Unfortunately the leaders in Kinshasa have seriously underestimated the collective talent of the M23 troops who are all seasoned fighters with years of combat experience behind them. They have fought well in the skirmishes so far and have managed to hold off a much larger Congolese Army (FARDC). They took and held the territory along the Congo-Rwanda border, as well as the towns of Mbuzi, Runyoni, and Bunagana. M23 reported this week that it had seized a considerable cache of weapons from the Congolese army after one very heated exchange of gunfire and ground missiles.

Once again, as in the past it has been the civilians in the region who have had their lives disrupted by the impromptu battles and constant exchange of bullets. Most have had to relocate in order to survive. MONUSCO confirmed that around 200,000 refugees have already fled their homes as a result of the latest battles in the area between the M23 rebels, Congolese army, and the Mai-Mai militias. And another 10,000 refugees crossed the border in early May headed for displacement camps in Rwanda and Uganda. About 55,000 Congolese refugees, most of them Congolese Tutsis, have registered for shelter in the Rwandan camps.

Then there are the rumors leaked by the Congolese government and supported by the UN that Rwanda began supporting M23 troops in early May. The government further claimed that up to 300 young Tutsi had been recruited and trained in Rwanda then sent on to serve as M23 troops. The Rwandan government has continued to deny both of these allegations. And then there is the blatant lie that M23 is connected in some way to the Hutu “genocidaires” in Kivu District. The truth of the matter is that during the Second War in the Congo all of the M23 soldiers were once members of the Tutsi militia, CDNP and that the Hutu soldiers hiding in Kivu District were responsible for the deaths of millions of Tutsis. There is no way that M23 troops would align themselves to members of the FDLR after the Tutsi Genocide perpetrated by the Hutus in 1994. This was one of the major reasons they defected in the first place- to make sure that the FDLR Hutu rebels were stopped from attacking and murdering Congolese civilians especially Tutsi in Kivu District.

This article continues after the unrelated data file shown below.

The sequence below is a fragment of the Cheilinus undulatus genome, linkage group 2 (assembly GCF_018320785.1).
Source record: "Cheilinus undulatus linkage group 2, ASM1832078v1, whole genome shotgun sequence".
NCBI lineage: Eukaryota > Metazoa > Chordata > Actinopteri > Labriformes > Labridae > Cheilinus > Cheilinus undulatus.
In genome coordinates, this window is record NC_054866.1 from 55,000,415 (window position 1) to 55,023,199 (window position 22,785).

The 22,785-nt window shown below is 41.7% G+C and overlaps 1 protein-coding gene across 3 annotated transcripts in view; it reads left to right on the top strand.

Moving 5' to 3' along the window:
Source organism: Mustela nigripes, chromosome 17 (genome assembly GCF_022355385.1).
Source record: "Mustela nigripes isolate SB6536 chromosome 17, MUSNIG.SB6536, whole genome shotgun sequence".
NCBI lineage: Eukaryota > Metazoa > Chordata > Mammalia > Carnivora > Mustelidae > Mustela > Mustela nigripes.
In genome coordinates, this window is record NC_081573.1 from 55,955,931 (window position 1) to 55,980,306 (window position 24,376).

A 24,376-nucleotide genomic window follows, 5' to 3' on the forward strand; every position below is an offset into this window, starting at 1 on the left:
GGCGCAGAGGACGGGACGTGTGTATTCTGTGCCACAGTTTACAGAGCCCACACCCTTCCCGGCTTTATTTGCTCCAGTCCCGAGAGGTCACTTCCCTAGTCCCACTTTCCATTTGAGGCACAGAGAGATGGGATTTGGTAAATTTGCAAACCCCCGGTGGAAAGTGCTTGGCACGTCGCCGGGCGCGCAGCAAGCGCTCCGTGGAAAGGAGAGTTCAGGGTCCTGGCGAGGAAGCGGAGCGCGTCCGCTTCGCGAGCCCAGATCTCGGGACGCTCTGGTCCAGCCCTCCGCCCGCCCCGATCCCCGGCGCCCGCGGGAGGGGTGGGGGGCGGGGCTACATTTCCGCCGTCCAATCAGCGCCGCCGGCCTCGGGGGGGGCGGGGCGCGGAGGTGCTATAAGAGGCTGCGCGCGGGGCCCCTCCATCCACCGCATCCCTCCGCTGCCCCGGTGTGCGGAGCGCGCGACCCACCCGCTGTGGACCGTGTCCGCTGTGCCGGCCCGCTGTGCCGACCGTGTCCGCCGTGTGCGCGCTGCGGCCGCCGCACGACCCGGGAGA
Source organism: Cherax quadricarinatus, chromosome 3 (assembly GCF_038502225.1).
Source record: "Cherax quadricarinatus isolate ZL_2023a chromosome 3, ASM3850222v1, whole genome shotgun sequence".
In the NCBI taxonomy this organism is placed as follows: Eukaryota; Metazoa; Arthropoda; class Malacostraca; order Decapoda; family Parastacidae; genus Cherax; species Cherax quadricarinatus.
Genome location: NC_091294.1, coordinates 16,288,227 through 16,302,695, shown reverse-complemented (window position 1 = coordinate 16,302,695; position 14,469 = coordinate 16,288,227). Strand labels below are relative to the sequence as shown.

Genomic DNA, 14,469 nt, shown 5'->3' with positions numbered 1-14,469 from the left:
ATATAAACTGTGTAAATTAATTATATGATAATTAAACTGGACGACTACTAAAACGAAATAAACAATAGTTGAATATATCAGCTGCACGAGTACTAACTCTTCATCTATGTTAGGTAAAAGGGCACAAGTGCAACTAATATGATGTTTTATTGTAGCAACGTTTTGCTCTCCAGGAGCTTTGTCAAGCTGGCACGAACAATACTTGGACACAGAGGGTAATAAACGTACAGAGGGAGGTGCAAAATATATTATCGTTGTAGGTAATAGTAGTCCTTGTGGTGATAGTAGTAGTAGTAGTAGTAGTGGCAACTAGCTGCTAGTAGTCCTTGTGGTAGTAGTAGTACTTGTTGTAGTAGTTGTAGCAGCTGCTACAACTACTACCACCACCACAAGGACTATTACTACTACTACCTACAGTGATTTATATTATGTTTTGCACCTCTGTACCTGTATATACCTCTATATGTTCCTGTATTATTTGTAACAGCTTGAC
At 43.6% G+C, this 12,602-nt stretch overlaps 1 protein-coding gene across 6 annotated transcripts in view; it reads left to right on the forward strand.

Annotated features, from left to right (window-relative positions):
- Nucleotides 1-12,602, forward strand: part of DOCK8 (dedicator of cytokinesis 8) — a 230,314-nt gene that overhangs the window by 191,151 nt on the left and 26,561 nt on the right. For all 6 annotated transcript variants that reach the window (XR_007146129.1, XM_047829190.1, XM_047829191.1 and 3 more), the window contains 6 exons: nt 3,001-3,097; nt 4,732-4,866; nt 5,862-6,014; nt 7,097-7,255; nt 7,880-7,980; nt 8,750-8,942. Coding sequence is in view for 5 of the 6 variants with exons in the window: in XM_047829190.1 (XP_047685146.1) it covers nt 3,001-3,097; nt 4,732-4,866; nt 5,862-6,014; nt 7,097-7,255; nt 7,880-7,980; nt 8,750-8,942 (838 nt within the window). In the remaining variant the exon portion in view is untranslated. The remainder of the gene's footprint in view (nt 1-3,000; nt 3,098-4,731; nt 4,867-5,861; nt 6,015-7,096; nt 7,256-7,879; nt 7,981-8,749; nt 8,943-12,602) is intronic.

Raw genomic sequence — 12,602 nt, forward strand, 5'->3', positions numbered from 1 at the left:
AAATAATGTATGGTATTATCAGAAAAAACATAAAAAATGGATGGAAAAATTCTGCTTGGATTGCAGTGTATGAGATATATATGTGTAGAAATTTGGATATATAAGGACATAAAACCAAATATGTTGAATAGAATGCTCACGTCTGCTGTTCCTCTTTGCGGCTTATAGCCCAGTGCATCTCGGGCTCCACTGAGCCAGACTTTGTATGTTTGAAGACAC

The United Nations Organization Mission, DR Congo (MONUSCO) has publically condemned the actions of the M23 soldiers but UN mediators did offer to arbitrate an agreement between M23 and the Kabila government if asked. The UN Security Council has officially petitioned Rwanda and Uganda to help prevent the “flow of supplies” to the M23 troops and to assist in “demobilizing” all armed militias operating in the Eastern Kivu region.